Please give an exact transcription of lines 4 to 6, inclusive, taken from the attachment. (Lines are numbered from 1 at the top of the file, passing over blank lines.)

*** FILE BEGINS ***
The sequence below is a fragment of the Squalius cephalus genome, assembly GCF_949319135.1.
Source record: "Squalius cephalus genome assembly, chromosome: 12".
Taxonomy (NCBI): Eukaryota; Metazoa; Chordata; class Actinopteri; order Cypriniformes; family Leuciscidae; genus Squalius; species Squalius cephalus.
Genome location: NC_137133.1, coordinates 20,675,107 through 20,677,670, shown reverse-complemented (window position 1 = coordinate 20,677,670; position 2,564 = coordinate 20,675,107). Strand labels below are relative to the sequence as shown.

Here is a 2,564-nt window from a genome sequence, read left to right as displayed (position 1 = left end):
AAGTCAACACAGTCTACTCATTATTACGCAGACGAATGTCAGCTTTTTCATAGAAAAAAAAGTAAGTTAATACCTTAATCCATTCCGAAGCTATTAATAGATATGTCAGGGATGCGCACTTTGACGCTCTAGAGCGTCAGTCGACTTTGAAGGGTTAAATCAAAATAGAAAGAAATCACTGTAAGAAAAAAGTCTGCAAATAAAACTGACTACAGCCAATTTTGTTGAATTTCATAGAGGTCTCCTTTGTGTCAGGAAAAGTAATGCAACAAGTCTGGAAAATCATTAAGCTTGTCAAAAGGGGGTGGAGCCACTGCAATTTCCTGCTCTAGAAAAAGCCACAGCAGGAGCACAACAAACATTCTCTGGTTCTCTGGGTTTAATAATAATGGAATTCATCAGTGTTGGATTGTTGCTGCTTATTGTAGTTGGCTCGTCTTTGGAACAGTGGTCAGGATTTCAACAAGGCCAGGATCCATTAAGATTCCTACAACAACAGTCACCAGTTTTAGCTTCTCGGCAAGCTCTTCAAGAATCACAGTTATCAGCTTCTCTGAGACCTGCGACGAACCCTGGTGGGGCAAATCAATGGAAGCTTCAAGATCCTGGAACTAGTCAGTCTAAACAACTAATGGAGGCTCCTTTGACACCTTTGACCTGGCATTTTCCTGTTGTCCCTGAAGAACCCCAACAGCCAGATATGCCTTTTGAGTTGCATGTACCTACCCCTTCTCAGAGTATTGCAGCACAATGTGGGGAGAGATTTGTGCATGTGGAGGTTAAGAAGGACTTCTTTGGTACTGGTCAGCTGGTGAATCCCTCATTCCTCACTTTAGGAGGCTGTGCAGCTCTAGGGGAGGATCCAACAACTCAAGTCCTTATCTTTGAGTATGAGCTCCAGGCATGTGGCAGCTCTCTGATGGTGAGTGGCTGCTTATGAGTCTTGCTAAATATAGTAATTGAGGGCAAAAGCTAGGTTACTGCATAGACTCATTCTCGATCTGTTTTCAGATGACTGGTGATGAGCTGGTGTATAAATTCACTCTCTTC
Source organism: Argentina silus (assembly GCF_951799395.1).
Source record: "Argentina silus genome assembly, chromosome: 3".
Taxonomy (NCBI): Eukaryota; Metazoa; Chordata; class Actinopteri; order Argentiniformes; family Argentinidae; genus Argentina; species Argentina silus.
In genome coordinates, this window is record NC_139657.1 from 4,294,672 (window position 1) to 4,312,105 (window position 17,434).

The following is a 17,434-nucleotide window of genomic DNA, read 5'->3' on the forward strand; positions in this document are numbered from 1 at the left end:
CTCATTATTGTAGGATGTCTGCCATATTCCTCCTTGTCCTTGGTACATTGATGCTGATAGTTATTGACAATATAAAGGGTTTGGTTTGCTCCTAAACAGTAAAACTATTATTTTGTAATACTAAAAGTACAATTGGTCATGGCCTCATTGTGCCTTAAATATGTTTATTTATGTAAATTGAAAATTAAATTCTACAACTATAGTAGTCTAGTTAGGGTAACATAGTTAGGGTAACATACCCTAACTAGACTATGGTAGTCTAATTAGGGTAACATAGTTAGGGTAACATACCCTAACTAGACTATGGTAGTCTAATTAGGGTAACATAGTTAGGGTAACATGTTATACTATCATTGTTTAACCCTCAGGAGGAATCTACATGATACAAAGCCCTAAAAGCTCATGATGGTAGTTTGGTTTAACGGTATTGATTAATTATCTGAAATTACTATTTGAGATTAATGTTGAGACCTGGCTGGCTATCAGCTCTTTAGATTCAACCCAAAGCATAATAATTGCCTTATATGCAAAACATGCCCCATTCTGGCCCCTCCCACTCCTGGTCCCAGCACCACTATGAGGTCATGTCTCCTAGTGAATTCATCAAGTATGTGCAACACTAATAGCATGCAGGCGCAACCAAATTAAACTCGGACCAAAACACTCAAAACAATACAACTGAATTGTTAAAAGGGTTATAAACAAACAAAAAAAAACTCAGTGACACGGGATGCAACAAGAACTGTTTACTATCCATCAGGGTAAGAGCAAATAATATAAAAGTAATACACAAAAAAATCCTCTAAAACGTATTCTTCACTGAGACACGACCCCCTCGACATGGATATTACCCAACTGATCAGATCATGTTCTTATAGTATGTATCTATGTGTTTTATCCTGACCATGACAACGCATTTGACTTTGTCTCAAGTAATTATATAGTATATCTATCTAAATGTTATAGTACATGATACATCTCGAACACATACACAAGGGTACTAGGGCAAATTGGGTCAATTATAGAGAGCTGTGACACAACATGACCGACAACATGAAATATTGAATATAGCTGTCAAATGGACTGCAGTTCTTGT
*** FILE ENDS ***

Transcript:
Genome location: NC_137133.1, coordinates 20,675,107 through 20,677,670, shown reverse-complemented (window position 1 = coordinate 20,677,670; position 2,564 = coordinate 20,675,107). Strand labels below are relative to the sequence as shown.

Here is a 2,564-nt window from a genome sequence, read left to right as displayed (position 1 = left end):
AAGTCAACACAGTCTACTCATTATTACGCAGACGAATGTCAGCTTTTTCATAGAAAAAAAAGTAAGTTAATACCTTAATCCATTCCGAAGCTATTAATAGATATGTCAGGGATGCGCACTTTGACGCTCTAGAGCGTCAGTCGACTTTGAAGGGTTAAATCAAAATAGAAAGAAATCACTGTAAGAAAAAAGTCTGCAAATAAAACTGACTACAGCCAATTTTGTTGAATTTCATAGAGGTCTCCTTTGTGTCAGGAAAAGTAATGCAACAAGTCTGGAAAATCATTAAGCTTGTCAAAAGGGGGTGGAGCCACTGCAATTTCCTGCTCTAGAAAAAGCCACAGCAGGAGCACAACAAACATTCTCTGGTTCTCTGGGTTTAATAATAATGGAATTCATCAGTGTTGGATTGTTGCTGCTTATTGTAGTTGGCTCGTCTTTGGAACAGTGGTCAGGATTTCAACAAGGCCAGGATCCATTAAGATTCCTACAACAACAGTCACCAGTTTTAGCTTCTCGGCAAGCTCTTCAAGAATCACAGTTATCAGCTTCTCTGAGACCTGCGACGAACCCTGGTGGGGCAAATCAATGGAAGCTTCAAGATCCTGGAACTAGTCAGTCTAAACAACTAATGGAGGCTCCTTTGACACCTTTGACCTGGCATTTTCCTGTTGTCCCTGAAGAACCCCAACAGCCAGATATGCCTTTTGAGTTGCATGTACCTACCCCTTCTCAGAGTATTGCAGCACAATGTGGGGAGAGATTTGTGCATGTGGAGGTTAAGAAGGACTTCTTTGGTACTGGTCAGCTGGTGAATCCCTCATTCCTCACTTTAGGAGGCTGTGCAGCTCTAGGGGAGGATCCAACAACTCAAGTCCTTATCTTTGAGTATGAGCTCCAGGCATGTGGCAGCTCTCTGATGGTGAGTGGCTGCTTATGAGTCTTGCTAAATATAGTAATTGAGGGCAAAAGCTAGGTTACTGCATAGACTCATTCTCGATCTGTTTTCAGATGACTGGTGATGAGCTGGTGTATAAATTCACTCTCTTC